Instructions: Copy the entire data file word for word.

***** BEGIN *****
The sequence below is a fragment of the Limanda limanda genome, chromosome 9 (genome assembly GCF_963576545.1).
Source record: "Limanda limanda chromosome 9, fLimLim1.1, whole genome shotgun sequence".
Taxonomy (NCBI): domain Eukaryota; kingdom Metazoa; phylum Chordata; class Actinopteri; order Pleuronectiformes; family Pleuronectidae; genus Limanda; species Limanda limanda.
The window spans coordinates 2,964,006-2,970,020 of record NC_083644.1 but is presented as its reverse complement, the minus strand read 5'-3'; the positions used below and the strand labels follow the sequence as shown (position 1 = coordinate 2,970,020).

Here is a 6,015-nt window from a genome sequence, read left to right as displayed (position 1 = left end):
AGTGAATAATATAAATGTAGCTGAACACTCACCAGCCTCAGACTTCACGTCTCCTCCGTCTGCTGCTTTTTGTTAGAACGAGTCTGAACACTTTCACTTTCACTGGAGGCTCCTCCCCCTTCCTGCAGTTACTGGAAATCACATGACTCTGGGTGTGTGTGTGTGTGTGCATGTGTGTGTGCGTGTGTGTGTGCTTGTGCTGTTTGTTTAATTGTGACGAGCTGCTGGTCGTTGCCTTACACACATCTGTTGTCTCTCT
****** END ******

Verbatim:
The sequence below is a fragment of the Limanda limanda genome, chromosome 9 (genome assembly GCF_963576545.1).
Source record: "Limanda limanda chromosome 9, fLimLim1.1, whole genome shotgun sequence".
Taxonomy (NCBI): domain Eukaryota; kingdom Metazoa; phylum Chordata; class Actinopteri; order Pleuronectiformes; family Pleuronectidae; genus Limanda; species Limanda limanda.
The window spans coordinates 2,964,006-2,970,020 of record NC_083644.1 but is presented as its reverse complement, the minus strand read 5'-3'; the positions used below and the strand labels follow the sequence as shown (position 1 = coordinate 2,970,020).

Here is a 6,015-nt window from a genome sequence, read left to right as displayed (position 1 = left end):
AGTGAATAATATAAATGTAGCTGAACACTCACCAGCCTCAGACTTCACGTCTCCTCCGTCTGCTGCTTTTTGTTAGAACGAGTCTGAACACTTTCACTTTCACTGGAGGCTCCTCCCCCTTCCTGCAGTTACTGGAAATCACATGACTCTGGGTGTGTGTGTGTGTGTGCATGTGTGTGTGCGTGTGTGTGTGCTTGTGCTGTTTGTTTAATTGTGACGAGCTGCTGGTCGTTGCCTTACACACATCTGTTGTCTCTCT